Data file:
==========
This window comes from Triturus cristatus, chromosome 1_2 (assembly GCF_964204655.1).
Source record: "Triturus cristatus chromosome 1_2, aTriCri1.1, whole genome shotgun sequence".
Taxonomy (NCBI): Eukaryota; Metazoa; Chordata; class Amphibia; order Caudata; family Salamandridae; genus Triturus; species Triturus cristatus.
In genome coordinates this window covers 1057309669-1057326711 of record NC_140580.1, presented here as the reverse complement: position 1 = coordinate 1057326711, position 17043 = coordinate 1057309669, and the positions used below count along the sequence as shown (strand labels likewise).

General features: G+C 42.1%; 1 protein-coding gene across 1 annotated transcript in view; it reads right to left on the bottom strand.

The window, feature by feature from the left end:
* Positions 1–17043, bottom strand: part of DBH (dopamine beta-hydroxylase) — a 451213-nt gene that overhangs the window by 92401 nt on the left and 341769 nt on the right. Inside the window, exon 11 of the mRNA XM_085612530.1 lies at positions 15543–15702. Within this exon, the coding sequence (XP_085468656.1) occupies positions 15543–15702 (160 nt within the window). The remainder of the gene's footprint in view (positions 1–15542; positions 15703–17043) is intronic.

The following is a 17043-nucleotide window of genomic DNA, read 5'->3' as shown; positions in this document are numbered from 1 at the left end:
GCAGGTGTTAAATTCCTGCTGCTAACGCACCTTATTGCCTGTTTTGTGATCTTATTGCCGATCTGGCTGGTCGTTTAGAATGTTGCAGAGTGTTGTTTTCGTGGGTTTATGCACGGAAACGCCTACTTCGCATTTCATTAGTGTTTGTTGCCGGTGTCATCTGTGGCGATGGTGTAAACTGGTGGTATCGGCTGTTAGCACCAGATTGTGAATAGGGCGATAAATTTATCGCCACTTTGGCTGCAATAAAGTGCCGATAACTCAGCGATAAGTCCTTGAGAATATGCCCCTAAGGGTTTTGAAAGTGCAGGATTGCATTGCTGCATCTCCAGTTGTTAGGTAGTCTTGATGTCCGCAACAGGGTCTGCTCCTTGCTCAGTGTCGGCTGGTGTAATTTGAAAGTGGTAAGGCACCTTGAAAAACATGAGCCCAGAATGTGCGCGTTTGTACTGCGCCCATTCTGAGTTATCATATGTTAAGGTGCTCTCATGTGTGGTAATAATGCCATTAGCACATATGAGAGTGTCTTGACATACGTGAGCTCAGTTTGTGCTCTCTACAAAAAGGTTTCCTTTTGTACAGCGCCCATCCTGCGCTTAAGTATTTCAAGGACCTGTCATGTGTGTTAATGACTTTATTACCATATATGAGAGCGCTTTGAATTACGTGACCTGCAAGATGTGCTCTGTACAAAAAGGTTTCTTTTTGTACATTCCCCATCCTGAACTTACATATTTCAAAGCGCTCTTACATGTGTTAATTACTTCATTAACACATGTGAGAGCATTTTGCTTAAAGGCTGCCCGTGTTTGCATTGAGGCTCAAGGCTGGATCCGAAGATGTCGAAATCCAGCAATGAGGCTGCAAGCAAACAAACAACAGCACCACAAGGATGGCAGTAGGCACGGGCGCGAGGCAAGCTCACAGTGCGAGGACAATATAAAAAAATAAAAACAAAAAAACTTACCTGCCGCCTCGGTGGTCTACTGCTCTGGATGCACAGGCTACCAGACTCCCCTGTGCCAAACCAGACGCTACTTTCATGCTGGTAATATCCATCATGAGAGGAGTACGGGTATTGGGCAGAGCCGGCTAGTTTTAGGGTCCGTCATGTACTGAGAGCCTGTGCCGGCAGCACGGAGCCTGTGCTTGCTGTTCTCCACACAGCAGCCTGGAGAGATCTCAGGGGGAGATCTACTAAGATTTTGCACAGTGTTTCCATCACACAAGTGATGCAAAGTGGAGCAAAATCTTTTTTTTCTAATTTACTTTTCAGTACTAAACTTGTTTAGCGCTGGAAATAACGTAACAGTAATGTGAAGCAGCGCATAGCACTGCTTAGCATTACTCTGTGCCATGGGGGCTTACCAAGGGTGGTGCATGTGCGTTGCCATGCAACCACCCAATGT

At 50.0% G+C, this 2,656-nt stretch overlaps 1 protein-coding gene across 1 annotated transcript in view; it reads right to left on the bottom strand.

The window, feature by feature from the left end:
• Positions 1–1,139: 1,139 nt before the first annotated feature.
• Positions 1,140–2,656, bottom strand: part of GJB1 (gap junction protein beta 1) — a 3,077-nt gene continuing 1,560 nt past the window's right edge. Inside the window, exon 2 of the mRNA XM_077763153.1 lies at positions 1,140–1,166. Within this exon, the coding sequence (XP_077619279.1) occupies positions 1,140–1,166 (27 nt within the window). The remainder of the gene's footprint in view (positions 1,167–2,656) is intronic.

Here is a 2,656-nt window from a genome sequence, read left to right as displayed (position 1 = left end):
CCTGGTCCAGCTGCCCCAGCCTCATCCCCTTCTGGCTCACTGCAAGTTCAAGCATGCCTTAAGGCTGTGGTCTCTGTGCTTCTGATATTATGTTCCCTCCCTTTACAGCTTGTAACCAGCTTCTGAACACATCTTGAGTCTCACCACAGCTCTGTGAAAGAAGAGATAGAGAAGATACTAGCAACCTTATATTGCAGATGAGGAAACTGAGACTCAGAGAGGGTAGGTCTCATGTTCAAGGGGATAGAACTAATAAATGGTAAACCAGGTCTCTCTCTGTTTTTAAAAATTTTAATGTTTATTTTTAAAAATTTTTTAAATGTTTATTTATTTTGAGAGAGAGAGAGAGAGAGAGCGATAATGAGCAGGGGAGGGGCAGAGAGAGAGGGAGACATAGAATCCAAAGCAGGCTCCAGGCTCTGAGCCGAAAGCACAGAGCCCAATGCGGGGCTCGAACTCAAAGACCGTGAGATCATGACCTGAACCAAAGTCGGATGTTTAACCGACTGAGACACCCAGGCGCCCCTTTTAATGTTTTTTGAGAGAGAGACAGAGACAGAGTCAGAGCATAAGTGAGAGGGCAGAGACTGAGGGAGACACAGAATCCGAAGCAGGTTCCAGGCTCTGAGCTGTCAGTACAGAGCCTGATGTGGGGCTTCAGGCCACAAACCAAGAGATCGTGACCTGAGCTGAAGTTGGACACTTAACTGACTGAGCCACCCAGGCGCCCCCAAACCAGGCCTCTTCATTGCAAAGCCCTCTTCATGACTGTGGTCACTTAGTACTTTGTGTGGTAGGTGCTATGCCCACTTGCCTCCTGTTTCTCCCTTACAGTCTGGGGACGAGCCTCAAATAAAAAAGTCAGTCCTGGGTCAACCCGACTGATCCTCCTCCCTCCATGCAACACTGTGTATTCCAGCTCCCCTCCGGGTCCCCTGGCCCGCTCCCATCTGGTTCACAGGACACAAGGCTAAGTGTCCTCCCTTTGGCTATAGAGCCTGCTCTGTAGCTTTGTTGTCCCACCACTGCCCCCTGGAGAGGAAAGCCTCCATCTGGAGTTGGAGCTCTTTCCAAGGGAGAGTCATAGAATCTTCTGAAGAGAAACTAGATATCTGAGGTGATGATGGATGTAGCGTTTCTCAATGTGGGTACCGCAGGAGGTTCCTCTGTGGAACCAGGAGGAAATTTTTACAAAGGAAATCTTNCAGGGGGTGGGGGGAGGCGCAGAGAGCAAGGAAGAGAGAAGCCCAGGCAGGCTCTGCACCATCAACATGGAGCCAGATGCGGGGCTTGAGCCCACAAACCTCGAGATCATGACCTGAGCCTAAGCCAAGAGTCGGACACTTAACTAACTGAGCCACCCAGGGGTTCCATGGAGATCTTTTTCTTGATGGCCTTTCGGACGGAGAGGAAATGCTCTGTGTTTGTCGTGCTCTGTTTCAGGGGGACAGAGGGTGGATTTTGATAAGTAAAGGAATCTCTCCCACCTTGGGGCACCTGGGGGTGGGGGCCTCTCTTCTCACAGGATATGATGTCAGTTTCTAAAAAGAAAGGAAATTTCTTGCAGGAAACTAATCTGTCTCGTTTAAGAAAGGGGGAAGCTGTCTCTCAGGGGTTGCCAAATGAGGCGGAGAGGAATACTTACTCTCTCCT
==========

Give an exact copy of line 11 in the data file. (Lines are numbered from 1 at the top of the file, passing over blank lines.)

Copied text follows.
The window, feature by feature from the left end: